Ejb3 Tutorial 1 - Printable


Getting Started with the JBoss Embedded Container

This tutorial is a derivative (simplification really) of work done by JBoss. For the original material, look here. This tutorial's goals are:
  • Download and install the JBoss Embeddable EJB3 Container
  • Create and configure an Eclipse project to be able to use the container
  • Create a simple "hello world" style local stateless session bean
  • Look up that local stateless session bean and use it

Most of this tutorial is about configuration and utility methods. We will use those items for the remainder of the tutorials using the Embeddable EJB3 Container.


A Session Bean provides an interface to a service, wraps business logic or might simply act to hide the details of using JPA. The design pattern that comes to mind is facade.

Creating a Session Bean using EJB3 is comparatively painless compared to previous versions of the EJB specification. In the simplest configuration, a session bean only needs to implement an interface and then be denoted as a session bean with meta-information. EJB3 uses configuration by exception to keep the requirements to a minimum.

EJB meta-information comes in two forms: Annotations or XML files. As with JPA, XML files take precedence over annotations. These tutorials use annotations.

Download and Install

This tutorial assumes you already have Eclipse 3.2 and a Java 5 JDK installed. If not, please review this.


Download the JBoss EJB3 Embeddable Container from here. The version used for this tutorial is jboss-EJB-3.0_Embeddable_ALPHA_9.zip.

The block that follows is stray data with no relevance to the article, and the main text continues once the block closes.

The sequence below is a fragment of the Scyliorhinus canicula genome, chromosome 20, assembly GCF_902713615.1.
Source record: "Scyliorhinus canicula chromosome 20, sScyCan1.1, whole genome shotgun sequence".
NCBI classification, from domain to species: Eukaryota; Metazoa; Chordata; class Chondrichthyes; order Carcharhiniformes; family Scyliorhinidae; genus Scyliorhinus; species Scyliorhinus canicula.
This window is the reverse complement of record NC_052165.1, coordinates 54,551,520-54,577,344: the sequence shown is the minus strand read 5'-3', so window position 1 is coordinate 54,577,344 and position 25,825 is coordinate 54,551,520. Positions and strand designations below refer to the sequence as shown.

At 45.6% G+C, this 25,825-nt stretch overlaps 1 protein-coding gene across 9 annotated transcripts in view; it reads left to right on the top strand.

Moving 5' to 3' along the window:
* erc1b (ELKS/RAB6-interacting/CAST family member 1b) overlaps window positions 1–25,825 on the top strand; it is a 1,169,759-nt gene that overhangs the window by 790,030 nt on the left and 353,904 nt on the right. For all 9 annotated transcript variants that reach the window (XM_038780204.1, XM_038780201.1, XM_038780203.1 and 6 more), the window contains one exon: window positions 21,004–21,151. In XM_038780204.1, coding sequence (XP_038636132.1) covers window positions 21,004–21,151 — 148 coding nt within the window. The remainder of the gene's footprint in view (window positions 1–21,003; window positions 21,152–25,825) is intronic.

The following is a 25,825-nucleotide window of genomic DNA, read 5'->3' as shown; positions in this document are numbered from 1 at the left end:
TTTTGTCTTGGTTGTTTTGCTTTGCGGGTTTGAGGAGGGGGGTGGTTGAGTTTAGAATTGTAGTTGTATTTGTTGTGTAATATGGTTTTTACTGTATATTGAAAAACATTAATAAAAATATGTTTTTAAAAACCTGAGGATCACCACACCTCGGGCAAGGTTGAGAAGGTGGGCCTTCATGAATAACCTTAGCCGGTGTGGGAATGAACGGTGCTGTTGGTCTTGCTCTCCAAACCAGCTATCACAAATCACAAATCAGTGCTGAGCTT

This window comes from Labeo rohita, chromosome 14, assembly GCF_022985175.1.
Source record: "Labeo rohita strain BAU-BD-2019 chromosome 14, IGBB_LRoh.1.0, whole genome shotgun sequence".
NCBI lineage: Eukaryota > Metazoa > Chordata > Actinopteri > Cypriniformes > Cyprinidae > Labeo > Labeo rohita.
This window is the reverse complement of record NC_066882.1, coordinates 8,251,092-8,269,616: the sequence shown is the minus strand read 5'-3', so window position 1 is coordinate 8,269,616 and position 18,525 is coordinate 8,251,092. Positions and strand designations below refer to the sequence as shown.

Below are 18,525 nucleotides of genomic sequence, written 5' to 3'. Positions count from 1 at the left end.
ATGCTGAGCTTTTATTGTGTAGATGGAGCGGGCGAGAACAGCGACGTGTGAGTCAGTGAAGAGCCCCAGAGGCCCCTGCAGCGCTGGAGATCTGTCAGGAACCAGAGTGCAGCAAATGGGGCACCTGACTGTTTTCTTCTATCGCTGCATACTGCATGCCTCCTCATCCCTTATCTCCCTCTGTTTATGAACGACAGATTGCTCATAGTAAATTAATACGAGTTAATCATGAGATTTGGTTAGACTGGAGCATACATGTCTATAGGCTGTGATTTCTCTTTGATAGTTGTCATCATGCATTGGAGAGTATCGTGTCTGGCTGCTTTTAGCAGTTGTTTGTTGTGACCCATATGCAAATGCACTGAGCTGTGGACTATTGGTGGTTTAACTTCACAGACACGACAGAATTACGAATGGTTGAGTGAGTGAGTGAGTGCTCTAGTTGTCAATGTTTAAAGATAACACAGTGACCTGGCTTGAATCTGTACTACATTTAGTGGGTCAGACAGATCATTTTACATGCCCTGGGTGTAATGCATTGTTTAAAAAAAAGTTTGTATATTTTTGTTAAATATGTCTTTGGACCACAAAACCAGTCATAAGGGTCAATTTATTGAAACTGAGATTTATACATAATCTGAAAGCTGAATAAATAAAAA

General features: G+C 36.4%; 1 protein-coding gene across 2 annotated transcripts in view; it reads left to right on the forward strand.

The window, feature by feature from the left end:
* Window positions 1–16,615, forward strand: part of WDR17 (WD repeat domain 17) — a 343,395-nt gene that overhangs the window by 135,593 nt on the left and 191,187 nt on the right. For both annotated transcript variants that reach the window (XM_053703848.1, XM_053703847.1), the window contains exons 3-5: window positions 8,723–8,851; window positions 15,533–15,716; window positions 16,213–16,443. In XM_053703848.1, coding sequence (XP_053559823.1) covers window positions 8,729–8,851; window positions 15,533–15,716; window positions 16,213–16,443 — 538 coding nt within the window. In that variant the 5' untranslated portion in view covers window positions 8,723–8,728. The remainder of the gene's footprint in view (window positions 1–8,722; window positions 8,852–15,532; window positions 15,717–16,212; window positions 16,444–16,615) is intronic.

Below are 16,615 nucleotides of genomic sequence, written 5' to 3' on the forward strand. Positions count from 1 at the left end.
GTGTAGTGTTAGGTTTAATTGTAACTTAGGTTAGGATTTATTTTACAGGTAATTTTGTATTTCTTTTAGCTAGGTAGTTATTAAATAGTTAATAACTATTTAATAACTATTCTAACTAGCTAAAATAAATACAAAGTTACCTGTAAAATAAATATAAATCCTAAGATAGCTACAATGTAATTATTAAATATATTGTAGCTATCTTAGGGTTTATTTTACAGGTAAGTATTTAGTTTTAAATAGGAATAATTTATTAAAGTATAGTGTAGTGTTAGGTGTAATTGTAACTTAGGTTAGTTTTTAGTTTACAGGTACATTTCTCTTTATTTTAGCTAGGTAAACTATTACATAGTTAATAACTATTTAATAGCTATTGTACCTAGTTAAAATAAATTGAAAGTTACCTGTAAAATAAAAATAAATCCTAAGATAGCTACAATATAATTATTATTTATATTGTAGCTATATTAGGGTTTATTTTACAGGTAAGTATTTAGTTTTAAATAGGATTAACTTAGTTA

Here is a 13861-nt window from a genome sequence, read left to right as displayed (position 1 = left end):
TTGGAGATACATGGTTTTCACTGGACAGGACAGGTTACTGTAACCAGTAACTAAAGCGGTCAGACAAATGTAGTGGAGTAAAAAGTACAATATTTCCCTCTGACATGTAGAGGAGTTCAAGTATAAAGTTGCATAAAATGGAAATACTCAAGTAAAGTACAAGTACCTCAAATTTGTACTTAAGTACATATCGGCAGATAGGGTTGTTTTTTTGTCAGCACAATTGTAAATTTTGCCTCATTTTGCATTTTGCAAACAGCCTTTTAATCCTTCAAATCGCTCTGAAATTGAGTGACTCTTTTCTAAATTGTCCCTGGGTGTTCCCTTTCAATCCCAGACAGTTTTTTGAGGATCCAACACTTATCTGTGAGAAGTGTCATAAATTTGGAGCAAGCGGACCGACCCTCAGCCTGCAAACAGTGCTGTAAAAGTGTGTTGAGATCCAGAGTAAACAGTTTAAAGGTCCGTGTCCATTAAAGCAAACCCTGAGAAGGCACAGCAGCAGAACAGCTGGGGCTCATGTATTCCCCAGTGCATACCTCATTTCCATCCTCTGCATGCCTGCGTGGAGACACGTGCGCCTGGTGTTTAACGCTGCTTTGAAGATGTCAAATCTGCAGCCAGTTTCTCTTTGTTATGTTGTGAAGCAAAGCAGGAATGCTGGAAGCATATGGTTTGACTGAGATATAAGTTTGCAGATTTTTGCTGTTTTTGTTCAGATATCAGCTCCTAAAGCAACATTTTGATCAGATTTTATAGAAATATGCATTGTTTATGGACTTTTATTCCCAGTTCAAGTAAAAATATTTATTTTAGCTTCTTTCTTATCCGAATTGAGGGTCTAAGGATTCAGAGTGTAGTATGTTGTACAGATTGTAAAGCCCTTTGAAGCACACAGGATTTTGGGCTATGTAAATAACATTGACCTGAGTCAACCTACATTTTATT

Extract this zip file anywhere, for this tutorial I used C:\libs, which makes the following directory: C:\libs\jboss-EJB-3.0_Embeddable_ALPHA_9

You'll find the following directories under the install directory:
  • conf
  • docs
  • lib

We'll be using the files from conf and lib.

Create and Configure the Eclipse Project

Define User Library

We need to add several jar files to the class path. We created a user library in these steps and we're going to do the same thing with a different set of jar files.

Create User Library
  1. Pull down Window:Preferences
  2. Navigate to Java:Build Path:User Libraries
  3. Click on New
  4. Enter EJB3_EMBEDDABLE for the name and click on OK

Add Jars to User Library
Now we need to add all of the jar files from the lib directory under the JBoss Embeddable container directory we unzipped earlier:
  2. Click on Add JARs...
  3. Navigate to C:/libs/jboss-EJB-3.0_Embeddable_ALPHA_9/lib/
  4. Select all of the the jar files
  5. Click on Open